I have repeatedly mentioned that 2015 was a weak year for film. This doesn’t mean that the number of bad films was any higher than usual, but that the mediocre gap between the best and the worst was just wider than usual. The bulk of this year’s films were merely “okay,” and only sometimes “notable.” But, like any year, garbage persists. And, wow, there was a pungent pile this year. Rude comedies, awful morals, rotten sequels, weird effects-laden studio pieces, and one brick-headed historical drama mark the nadir of the calendar.
It never ceases to amaze me the number of ways that a film can be bad. I suppose horrifyingly bad ideas are just as uncommon – and just as remarkable – as excellent ones. Some of the films on the following list are bad for their mere blah usual-ness. Others, however, managed to offend me personally. All of them were experiences I’d rather not have had. If anyone ever says that film critics have an easy job, try siting through some of these.
Here are the 10 worst films of 2015 listed, from the most tolerable to the least tolerable.
10. Terminator: Genisys
One of my least favorite of the current blockbuster trends is a propensity to get lost in mythology; I am irked when a screenwriter spends more time constructing a world and interlocking references than they are in writing a really interesting story. A complex interlocking mythology is a poor excuse for a good tale. So when I saw the fifth Terminator movie, Terminator: Genisys, I winced for a full two hours. Here was a film that essentially payed homage to every damn shot of the first two Terminator movies, while using clever time travel ruses to write an entirely new, and entirely convoluted timeline. In terms of fandom tribute, this film is so far up its own ass it’s practically inside out.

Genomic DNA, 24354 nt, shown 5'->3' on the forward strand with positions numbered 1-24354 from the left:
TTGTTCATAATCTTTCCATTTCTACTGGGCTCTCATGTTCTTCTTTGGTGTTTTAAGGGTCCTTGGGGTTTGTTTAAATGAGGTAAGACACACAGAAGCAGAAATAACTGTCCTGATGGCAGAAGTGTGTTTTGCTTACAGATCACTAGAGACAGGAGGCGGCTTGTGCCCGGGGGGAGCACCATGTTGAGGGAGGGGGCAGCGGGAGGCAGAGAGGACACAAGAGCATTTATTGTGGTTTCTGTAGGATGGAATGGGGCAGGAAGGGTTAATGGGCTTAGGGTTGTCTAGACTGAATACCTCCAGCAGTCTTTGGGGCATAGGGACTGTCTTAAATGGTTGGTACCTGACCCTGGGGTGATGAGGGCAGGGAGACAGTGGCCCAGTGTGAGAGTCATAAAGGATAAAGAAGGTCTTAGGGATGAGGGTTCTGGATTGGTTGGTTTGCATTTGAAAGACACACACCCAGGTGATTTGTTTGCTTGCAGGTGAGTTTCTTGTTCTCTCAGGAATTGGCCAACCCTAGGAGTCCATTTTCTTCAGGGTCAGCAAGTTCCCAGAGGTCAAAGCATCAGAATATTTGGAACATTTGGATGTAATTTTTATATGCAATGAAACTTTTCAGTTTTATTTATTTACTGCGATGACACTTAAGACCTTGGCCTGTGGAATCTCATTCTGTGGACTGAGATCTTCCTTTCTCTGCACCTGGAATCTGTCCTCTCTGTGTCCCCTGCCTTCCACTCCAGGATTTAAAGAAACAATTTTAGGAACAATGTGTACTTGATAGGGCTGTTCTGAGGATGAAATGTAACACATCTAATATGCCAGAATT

A dully reprehensible horror/comedy about a group of unfunny adults who spend the bulk of the film murdering children. To be fair, they’re zombie children, but the imagery is hard to get around. This is either a film that fails as shock humor, or – and I suspect the latter – it genuinely hates children, and expects you to get a thrill from their murder. This is misguided, dumb, and offensive. Smoke less weed, guys.
8. The Perfect Guy
Michael Ealy is the Glenn Close in this limp, PG-13-rated gender-swapped retread of Fatal Attraction. What could have been a merely forgettable late-summer thriller trumpets itself in the memory through shockingly incompetent filmmaking. I have not seen editing or camerawork this bad in a mainstream film since… well, actually since January. We’ll hear more about that further down the list…
Roland Emmerich assumes you haven’t heard of the Stonewall Riots, and makes an historic biopic about said riots like he just read his first article on them last week. Stonewall is an impossibly slick, rock-stupid rendition of the infamous destruction that kicked off the gay rights movement in earnest. The obvious drama and dull lead character make Stonewall feel less like a feature film and more like a lost TV special. But without the clunky charm. Enjoyable for campy reasons.
6. The Divergent Series: Insurgent
Many recent YA adaptations – at least the ones based on dystopian sci-fi or faraway fantasy – have been adopting a distressing common lesson for their young audiences: The only way to throw off your shackles of unassured teen angst is to commit acts of brutal violence as learned through a pseudo-military fraternity. No film pushes this repugnant lesson harder than the Divergent movies, which don’t even cover up their celebration of fascism. Also, the plot is indecipherable, and the twists are effing stupid.
5. The Ridiculous 6